Energy Policy

Letter Donald Miller: In proposing that the UK rely on renewables for 50 per cent of electricity supplies by 2030, with no additional nuclear power, the national infrastructure committee is embracing a high-risk policy. The day their proposal was released, power output from wind turbines met only 3 per cent of supplies at time of maximum demand and solar roughly the same. This was the highest output from wind turbines over the week, output on other days being 1 per cent or less at times of maximum demand. An increase in renewable energy from 30 per cent (the present figure) to 50 per cent of the total energy system would do nothing to guarantee that electricity was always available. This requires adequate backup from gas or nuclear plant which can be relied on to generate when the wind does not blow and the sun is not shining. Further developments in battery technology can certainly be expected, but there are no grounds today for believing that this or any other energy storage technology will ever achieve the capacity and economics required to meet demand for the extended periods required. While costs are vital for electricity, reliability of supply is even more so. Experience of building Hunterston and Torness nuclear stations confirms that both objectives can be achieved with nuclear. In the 1990s, when 60 per cent of Scotland’s electricity came from nuclear, electricity prices were among the lowest in Europe. Experience suggests that it would be a mistake to base energy policy on the inflated prices agreed by the government for the new Hinkley station.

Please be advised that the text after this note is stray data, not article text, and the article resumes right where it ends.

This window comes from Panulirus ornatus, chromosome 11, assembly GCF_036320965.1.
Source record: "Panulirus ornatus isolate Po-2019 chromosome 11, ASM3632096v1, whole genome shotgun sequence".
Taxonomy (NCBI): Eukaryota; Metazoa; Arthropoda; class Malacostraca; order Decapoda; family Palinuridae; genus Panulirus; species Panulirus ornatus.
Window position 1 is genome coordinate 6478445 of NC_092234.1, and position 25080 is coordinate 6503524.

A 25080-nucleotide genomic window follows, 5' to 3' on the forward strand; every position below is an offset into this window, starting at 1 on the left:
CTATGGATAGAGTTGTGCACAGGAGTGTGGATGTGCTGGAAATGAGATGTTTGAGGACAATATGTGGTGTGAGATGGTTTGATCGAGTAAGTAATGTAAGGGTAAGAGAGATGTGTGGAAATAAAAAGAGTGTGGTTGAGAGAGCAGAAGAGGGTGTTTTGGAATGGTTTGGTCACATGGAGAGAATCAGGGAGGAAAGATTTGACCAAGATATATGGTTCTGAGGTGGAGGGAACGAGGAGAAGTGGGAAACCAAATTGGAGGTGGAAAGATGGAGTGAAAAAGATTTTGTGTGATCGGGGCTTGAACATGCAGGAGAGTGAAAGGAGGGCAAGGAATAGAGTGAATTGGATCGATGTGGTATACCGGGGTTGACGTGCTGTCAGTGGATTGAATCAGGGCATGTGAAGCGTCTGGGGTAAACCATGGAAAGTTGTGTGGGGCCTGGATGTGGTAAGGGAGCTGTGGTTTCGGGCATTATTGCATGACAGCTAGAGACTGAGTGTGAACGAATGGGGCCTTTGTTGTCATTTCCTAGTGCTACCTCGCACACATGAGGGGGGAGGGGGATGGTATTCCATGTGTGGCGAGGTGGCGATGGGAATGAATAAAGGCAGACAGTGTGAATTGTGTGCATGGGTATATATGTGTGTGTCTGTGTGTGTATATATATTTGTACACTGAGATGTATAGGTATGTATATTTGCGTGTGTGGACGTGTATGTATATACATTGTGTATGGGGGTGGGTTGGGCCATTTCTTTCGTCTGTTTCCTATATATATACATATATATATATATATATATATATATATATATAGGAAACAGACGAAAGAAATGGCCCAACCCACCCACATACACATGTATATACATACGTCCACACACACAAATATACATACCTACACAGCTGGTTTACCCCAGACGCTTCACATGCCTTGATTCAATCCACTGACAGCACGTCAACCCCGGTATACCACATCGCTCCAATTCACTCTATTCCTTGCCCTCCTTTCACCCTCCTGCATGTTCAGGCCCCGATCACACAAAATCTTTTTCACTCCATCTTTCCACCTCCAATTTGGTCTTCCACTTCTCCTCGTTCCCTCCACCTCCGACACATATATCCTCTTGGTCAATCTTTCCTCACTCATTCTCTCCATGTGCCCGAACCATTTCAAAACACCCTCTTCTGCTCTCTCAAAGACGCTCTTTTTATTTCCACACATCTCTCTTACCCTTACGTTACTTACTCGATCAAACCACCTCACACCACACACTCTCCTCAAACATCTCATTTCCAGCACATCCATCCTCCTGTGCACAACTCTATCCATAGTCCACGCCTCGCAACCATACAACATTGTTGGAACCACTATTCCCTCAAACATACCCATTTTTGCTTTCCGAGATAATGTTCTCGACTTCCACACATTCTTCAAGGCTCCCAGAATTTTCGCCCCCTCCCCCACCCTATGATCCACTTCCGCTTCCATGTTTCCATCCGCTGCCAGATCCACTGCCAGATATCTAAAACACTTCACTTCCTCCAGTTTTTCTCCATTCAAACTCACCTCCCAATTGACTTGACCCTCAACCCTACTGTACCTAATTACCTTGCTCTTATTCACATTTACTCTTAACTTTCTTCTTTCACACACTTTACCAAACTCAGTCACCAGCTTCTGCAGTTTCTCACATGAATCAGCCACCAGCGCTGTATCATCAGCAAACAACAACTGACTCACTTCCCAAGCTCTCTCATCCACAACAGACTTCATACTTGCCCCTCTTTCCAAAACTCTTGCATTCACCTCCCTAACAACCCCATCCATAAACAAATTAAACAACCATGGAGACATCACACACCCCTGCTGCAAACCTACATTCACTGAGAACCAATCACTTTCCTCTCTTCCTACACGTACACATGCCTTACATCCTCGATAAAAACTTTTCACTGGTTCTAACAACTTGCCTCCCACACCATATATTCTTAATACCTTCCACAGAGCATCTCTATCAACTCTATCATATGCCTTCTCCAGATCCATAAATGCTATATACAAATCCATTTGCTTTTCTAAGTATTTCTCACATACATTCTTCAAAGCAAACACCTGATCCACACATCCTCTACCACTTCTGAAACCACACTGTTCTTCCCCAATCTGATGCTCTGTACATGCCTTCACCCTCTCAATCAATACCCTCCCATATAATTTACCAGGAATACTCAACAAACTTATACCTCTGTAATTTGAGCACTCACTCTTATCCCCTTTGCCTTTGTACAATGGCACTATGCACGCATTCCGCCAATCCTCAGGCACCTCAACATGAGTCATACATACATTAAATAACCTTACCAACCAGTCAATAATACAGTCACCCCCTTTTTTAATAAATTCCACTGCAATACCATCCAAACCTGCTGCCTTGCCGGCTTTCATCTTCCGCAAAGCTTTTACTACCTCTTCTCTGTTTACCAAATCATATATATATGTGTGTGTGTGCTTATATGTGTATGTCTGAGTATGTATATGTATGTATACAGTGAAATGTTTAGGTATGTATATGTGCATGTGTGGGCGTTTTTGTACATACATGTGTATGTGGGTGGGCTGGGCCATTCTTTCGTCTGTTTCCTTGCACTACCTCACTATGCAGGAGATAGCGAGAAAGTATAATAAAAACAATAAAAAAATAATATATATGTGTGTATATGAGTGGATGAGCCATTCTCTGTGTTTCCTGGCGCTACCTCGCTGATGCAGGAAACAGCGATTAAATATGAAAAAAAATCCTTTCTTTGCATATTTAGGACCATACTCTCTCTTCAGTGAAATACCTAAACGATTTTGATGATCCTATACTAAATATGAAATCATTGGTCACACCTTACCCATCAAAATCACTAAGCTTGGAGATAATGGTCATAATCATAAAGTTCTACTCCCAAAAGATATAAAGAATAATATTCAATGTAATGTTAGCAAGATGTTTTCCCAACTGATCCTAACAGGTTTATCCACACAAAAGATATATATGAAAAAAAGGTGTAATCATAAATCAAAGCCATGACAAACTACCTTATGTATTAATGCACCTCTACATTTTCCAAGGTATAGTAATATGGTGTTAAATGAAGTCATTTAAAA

Times 14th July 2018 read more »


Published: 14 July 2018